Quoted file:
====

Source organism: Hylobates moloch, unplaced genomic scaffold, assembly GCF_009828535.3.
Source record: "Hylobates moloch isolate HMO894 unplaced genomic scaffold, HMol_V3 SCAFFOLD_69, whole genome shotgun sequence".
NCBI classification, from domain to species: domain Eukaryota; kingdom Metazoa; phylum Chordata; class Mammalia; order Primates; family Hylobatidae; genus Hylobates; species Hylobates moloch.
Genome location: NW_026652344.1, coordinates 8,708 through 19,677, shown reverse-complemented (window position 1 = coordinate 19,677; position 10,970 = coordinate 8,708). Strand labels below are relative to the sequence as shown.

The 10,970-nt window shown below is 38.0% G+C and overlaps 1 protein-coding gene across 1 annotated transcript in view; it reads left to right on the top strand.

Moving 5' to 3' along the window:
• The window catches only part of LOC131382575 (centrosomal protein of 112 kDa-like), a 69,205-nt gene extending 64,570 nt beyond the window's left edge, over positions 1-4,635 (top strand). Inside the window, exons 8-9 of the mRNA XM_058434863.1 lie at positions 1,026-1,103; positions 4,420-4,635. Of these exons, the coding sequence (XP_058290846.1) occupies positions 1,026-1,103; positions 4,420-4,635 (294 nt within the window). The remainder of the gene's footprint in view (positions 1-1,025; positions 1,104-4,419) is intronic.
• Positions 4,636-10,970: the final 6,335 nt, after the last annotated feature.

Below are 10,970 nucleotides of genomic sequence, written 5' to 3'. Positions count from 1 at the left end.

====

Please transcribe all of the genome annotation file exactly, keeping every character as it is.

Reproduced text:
Source organism: Hylobates moloch, unplaced genomic scaffold, assembly GCF_009828535.3.
Source record: "Hylobates moloch isolate HMO894 unplaced genomic scaffold, HMol_V3 SCAFFOLD_69, whole genome shotgun sequence".
NCBI classification, from domain to species: domain Eukaryota; kingdom Metazoa; phylum Chordata; class Mammalia; order Primates; family Hylobatidae; genus Hylobates; species Hylobates moloch.
Genome location: NW_026652344.1, coordinates 8,708 through 19,677, shown reverse-complemented (window position 1 = coordinate 19,677; position 10,970 = coordinate 8,708). Strand labels below are relative to the sequence as shown.

The 10,970-nt window shown below is 38.0% G+C and overlaps 1 protein-coding gene across 1 annotated transcript in view; it reads left to right on the top strand.

Moving 5' to 3' along the window:
• The window catches only part of LOC131382575 (centrosomal protein of 112 kDa-like), a 69,205-nt gene extending 64,570 nt beyond the window's left edge, over positions 1-4,635 (top strand). Inside the window, exons 8-9 of the mRNA XM_058434863.1 lie at positions 1,026-1,103; positions 4,420-4,635. Of these exons, the coding sequence (XP_058290846.1) occupies positions 1,026-1,103; positions 4,420-4,635 (294 nt within the window). The remainder of the gene's footprint in view (positions 1-1,025; positions 1,104-4,419) is intronic.
• Positions 4,636-10,970: the final 6,335 nt, after the last annotated feature.

Below are 10,970 nucleotides of genomic sequence, written 5' to 3'. Positions count from 1 at the left end.